In four states (Alaska, Colorado, Oregon, and Washington State), retail sales of marijuana are both legal and taxable. Of these states, Colorado was the first to implement sales and excise taxes on legal marijuana and now has over two years’ experience collecting those taxes. The state is collecting roughly $90 million in marijuana excise taxes alone each year—an amount short of the $162 million it collects from cigarette taxes, but that far exceeds the $42 million it receives from taxes on alcohol. When state-level sales taxes, license fees, and application fees are added to the picture, Colorado’s haul from marijuana taxes rises to roughly $130 million per year, with millions more flowing directly to local governments via their own sales taxes on marijuana.
As the chart below shows, marijuana tax revenues have risen rapidly in Colorado throughout most of the last two years. The same is true in Washington State—the only other jurisdiction where legal, taxable sales of retail marijuana have been taking place for a sustained period of time (Oregon implemented its retail marijuana taxes in January 2016, and Alaska will do the same later this year). As I recently noted in testimony before Vermont’s Senate Finance Committee, monthly marijuana tax revenues are up 64 percent in Colorado compared to a year earlier, and are up by a staggering 246 percent in Washington State.
Nobody knows for certain how marijuana tax revenues in these two states, and elsewhere, will perform in the years ahead. But it is clear that this kind of rapid growth cannot continue forever.
Much of the growth seen so far is related to the fact that new retail marijuana outlets were opened gradually in each of these states, and that many marijuana consumers did not immediately shift their purchases from the black market to the legal market following the start of legal sales. Once the legal marijuana market becomes more established, the rapid growth in tax collections observed thus far should begin to slow.
More interesting, however, is speculation surrounding what may happen to the legal marijuana market in the long-term. As I discussed in Vermont, one place to look for clues about the long-run trajectory of legal marijuana is the gambling industry. Today, legal marijuana is relatively rare—much like legal casino gambling was decades ago. With gambling, early adopters such as Atlantic City reaped an enormous economic and tax revenue windfall as gamblers flocked to the city’s casinos. But eventually that windfall faded when casino gambling became more commonplace. While it is unlikely that any state would ever become as economically reliant on marijuana as Atlantic City has been on gambling, early adopters of legal marijuana are likely to be more effective at luring out-of-state customers, and tax dollars, in the short-term than they will be in a future where other states are likely to have legalized marijuana as well.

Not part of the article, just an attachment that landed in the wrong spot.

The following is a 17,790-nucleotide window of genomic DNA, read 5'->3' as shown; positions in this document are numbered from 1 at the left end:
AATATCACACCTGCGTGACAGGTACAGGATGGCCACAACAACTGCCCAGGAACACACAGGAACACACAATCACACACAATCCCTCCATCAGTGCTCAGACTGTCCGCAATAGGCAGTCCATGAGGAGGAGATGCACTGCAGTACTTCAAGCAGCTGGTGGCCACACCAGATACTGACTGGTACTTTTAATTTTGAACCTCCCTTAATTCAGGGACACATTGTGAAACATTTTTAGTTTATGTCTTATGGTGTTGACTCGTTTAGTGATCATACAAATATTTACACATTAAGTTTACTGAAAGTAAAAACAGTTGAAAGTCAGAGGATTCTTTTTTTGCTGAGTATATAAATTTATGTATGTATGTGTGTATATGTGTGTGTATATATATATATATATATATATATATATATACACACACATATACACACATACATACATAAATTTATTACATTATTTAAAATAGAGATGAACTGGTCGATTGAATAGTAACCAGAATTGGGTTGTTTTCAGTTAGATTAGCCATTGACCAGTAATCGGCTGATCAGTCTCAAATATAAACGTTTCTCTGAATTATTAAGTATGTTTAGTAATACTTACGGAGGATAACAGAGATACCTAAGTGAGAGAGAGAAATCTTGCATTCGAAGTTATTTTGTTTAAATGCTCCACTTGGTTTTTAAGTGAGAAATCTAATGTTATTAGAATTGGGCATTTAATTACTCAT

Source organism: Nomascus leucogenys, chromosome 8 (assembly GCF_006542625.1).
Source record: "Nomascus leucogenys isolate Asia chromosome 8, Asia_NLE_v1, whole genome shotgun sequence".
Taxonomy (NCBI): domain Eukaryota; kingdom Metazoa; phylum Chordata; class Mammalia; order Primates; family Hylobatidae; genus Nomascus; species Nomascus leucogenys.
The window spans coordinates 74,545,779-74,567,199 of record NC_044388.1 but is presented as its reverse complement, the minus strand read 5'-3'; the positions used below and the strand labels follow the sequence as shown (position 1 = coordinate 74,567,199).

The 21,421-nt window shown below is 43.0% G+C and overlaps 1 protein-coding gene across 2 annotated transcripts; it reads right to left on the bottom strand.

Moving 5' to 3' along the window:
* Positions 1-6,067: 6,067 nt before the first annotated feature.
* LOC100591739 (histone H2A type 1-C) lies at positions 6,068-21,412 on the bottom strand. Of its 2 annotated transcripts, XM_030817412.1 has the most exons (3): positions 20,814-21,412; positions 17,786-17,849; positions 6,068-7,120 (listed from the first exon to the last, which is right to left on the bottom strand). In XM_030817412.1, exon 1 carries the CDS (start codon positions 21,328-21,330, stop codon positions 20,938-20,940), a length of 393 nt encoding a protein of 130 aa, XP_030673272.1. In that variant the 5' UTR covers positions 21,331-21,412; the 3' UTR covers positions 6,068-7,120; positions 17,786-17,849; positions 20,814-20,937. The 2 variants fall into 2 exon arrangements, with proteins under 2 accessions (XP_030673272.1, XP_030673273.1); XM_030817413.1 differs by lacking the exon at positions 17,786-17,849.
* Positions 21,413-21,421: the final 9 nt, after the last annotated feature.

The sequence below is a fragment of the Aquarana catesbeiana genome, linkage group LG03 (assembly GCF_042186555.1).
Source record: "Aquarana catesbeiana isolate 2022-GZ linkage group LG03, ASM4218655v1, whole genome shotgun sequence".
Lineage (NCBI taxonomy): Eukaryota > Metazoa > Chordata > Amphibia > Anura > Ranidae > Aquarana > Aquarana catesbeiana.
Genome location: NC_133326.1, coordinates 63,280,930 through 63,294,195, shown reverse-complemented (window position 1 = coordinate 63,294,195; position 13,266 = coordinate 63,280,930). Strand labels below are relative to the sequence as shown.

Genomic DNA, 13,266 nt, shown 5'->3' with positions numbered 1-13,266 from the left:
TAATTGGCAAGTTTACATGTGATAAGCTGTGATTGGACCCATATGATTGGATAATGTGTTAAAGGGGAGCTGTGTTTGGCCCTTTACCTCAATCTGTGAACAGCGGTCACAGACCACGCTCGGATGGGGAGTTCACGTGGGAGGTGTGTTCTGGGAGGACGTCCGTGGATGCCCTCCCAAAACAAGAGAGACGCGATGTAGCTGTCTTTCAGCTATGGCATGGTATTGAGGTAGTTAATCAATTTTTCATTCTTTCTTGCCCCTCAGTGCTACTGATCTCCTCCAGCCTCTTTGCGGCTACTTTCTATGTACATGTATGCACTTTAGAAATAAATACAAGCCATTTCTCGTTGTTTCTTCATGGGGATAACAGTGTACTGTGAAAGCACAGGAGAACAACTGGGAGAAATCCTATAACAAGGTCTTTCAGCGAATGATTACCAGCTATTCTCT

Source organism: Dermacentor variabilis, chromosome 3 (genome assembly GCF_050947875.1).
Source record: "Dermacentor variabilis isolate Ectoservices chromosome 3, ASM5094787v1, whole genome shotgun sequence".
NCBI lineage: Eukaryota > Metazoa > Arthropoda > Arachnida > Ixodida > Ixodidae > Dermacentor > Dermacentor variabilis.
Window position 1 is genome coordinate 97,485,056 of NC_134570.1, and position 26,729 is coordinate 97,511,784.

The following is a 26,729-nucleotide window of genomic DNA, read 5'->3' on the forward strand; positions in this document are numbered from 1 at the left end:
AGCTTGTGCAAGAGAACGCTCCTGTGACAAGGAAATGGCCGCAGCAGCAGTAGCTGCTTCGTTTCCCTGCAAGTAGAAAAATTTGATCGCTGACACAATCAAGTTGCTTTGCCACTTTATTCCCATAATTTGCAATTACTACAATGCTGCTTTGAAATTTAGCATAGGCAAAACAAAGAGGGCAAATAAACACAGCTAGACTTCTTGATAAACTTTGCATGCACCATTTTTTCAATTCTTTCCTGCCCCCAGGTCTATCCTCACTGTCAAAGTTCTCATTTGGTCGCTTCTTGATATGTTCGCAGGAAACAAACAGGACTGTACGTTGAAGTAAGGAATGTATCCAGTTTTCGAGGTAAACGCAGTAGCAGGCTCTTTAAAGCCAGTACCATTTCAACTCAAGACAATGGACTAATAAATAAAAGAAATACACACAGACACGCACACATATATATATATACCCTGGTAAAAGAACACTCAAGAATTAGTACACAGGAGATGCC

Changes in the price of marijuana will also have enormous effects on the long-run yield of marijuana taxes. Three of the four states that collect taxes on retail marijuana sales (Colorado, Oregon, and Washington State) tax the product based on its price with just one state (Alaska) taxing marijuana at a flat rate per ounce.
The RAND Corporation, among others, expect that the price of marijuana will fall significantly in the years ahead as growers become more experienced at cutting costs and as federal and state laws related to marijuana are loosened. If prices fall, those states with price-based taxes could see a dramatic decline in marijuana tax revenues—much like the decline in many states’ gasoline taxes that has resulted from the falling price of fuel.
To help avoid this outcome, states with legal marijuana could establish a “tax floor” that would prevent the tax charged per ounce from dropping below some predetermined level even if marijuana prices plummet. In the context of gasoline taxes, “floors” are an increasingly popular policy option used in states such as Kentucky, North Carolina, Pennsylvania, Utah, Vermont, Virginia, and West Virginia.
Ultimately, however, tax floors are no panacea for potential long-run challenges to the yield of marijuana taxes. Lawmakers in states where marijuana is legal—or where legalization is being considered—should be aware that marijuana taxes may not be a particularly sustainable source of revenue in the long-run. More generally, lawmakers should accept that the future of marijuana taxes is highly uncertain. While they should strive to tax marijuana in the most sensible fashion possible, any marijuana tax established today will almost certainly need to be revisited in the future as changes occur in the price of marijuana, the structure of the industry, and the product’s legal status at the federal level and in other states.
For more information, see: